Her technique is the product of a deep understanding of her materials and a little act of fate that happened in the studio, years ago. Due to an accident while mixing black and white paints, she stumbled upon a combination that resembled naturally occurring forms. In the paint, she saw landscapes as if they were viewed from a satellite—“mini landscapes, rivers, veins, trees, or other similar shapes and forms,” she explains. “It was so real, surreal, and yet so simple.” Today, she continues to utilize this effect, manipulating paint by stacking colors and tones, dragging them in great physical sweeps and splatters across the canvas like a futuristic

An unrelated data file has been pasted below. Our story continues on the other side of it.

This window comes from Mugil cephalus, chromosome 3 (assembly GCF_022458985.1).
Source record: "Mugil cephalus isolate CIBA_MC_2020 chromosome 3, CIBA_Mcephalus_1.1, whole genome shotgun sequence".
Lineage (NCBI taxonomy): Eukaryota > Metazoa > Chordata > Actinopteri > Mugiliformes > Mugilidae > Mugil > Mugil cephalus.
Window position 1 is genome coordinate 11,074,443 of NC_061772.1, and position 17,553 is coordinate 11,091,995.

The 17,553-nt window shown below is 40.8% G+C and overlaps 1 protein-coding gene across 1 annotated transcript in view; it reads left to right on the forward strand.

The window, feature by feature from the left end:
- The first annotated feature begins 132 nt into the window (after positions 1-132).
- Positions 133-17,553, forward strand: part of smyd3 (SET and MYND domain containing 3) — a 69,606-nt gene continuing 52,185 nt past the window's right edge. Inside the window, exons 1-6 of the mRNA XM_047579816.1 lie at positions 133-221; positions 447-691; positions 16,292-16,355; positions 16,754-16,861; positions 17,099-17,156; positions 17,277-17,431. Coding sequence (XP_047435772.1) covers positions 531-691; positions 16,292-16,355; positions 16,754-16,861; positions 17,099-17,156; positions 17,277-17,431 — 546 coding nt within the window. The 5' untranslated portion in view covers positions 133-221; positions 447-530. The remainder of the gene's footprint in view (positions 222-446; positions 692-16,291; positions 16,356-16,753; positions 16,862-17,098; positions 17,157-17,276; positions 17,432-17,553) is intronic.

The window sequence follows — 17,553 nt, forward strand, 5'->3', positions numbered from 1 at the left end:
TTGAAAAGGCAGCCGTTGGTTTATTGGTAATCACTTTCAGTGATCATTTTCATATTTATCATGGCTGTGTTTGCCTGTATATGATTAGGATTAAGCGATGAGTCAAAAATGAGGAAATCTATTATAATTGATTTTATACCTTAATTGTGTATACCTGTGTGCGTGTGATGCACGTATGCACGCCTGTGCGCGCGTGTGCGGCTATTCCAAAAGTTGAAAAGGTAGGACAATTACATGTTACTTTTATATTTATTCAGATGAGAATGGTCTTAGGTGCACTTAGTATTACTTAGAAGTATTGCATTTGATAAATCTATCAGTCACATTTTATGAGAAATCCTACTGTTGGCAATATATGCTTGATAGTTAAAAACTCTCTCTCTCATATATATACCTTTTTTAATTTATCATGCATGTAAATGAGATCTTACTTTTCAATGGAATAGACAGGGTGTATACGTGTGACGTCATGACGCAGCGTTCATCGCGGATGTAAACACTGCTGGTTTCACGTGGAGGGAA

, or creating intricate marbled textures or fractal-like fields.
In recent series, Fridriks has incorporated extensive research, fusing perspectives on science and art. In an installation
recently on view as part of the group exhibition “Personal Structures–Crossing Borders,” run concurrently with the 2015 Venice Biennale at the European Cultural Centre, she focused on the phenomenon of Stendhal Syndrome—a physical response to encountering artworks that can include rapid heartbeat or dizziness. In her work, Perception of the Stendhal Syndrome
(2014/2015), Fridriks attempted to communicate experiences she has had while in the presence of works by great artists such as